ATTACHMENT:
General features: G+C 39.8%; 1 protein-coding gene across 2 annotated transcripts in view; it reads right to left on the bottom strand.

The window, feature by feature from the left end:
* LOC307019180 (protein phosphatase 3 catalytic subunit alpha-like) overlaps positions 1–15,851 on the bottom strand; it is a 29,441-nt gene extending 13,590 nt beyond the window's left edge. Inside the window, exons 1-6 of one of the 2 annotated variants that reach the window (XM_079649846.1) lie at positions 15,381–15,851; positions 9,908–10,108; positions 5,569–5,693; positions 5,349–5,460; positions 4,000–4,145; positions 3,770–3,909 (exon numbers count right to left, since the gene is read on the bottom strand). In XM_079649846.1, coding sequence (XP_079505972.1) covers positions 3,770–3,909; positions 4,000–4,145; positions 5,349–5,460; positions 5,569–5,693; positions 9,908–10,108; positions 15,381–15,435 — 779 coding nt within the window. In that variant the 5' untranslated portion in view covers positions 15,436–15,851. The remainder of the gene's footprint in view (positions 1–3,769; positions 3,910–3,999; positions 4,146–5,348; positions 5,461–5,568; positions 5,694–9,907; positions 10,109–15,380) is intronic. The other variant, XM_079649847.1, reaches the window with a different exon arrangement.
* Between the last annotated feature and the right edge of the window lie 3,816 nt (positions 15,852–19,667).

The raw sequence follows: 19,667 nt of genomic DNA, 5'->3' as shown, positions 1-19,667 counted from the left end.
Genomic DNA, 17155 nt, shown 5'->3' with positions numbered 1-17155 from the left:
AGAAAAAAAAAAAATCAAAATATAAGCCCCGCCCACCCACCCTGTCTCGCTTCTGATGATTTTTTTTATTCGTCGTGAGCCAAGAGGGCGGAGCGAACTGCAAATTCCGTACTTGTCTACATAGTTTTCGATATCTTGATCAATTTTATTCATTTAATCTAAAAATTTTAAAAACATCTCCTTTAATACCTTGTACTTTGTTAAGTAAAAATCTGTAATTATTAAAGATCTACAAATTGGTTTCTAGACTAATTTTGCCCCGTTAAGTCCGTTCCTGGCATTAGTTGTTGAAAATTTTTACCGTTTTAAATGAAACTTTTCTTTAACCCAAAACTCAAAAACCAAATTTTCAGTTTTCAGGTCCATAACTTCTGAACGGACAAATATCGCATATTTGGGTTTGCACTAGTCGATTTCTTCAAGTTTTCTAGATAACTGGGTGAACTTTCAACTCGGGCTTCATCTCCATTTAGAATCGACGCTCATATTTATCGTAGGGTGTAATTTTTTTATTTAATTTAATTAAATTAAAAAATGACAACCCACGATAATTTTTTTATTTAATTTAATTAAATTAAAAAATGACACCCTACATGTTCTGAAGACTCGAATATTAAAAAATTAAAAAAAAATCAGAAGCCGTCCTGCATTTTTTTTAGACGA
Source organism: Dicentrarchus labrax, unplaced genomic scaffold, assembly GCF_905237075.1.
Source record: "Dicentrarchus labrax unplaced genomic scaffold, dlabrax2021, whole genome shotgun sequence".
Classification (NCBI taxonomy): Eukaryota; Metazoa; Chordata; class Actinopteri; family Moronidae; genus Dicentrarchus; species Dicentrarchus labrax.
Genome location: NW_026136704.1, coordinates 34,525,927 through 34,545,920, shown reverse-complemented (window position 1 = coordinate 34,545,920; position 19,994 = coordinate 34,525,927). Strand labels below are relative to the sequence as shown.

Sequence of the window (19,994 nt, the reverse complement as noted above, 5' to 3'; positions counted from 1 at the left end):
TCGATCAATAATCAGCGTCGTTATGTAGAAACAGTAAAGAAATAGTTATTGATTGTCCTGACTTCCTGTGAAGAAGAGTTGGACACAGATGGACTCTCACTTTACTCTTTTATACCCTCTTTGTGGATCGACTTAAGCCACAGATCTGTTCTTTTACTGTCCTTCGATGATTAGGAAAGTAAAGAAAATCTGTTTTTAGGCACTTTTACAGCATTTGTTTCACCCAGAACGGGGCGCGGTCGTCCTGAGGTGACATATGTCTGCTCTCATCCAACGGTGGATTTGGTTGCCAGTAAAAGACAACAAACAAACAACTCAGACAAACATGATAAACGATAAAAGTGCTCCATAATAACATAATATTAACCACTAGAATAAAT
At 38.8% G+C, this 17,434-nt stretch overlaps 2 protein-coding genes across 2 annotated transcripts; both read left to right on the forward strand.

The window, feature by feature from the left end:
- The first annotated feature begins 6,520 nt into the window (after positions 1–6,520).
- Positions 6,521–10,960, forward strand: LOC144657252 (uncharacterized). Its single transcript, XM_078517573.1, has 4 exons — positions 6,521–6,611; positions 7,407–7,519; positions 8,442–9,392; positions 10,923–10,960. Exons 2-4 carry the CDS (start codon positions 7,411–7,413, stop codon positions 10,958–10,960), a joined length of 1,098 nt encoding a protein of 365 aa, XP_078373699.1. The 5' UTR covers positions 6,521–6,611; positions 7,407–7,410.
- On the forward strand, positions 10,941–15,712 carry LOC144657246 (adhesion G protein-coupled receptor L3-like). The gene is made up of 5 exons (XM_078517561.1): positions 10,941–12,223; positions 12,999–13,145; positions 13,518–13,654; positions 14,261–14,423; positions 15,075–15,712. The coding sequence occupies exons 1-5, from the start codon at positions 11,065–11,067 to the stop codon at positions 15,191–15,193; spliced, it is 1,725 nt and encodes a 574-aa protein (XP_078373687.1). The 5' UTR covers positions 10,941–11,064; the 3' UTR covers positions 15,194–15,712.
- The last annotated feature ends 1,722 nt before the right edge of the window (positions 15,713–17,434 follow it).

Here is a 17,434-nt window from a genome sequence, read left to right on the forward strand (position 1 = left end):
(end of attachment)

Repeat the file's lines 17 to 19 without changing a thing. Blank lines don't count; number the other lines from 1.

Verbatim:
- Positions 6,521–10,960, forward strand: LOC144657252 (uncharacterized). Its single transcript, XM_078517573.1, has 4 exons — positions 6,521–6,611; positions 7,407–7,519; positions 8,442–9,392; positions 10,923–10,960. Exons 2-4 carry the CDS (start codon positions 7,411–7,413, stop codon positions 10,958–10,960), a joined length of 1,098 nt encoding a protein of 365 aa, XP_078373699.1. The 5' UTR covers positions 6,521–6,611; positions 7,407–7,410.
- On the forward strand, positions 10,941–15,712 carry LOC144657246 (adhesion G protein-coupled receptor L3-like). The gene is made up of 5 exons (XM_078517561.1): positions 10,941–12,223; positions 12,999–13,145; positions 13,518–13,654; positions 14,261–14,423; positions 15,075–15,712. The coding sequence occupies exons 1-5, from the start codon at positions 11,065–11,067 to the stop codon at positions 15,191–15,193; spliced, it is 1,725 nt and encodes a 574-aa protein (XP_078373687.1). The 5' UTR covers positions 10,941–11,064; the 3' UTR covers positions 15,194–15,712.
- The last annotated feature ends 1,722 nt before the right edge of the window (positions 15,713–17,434 follow it).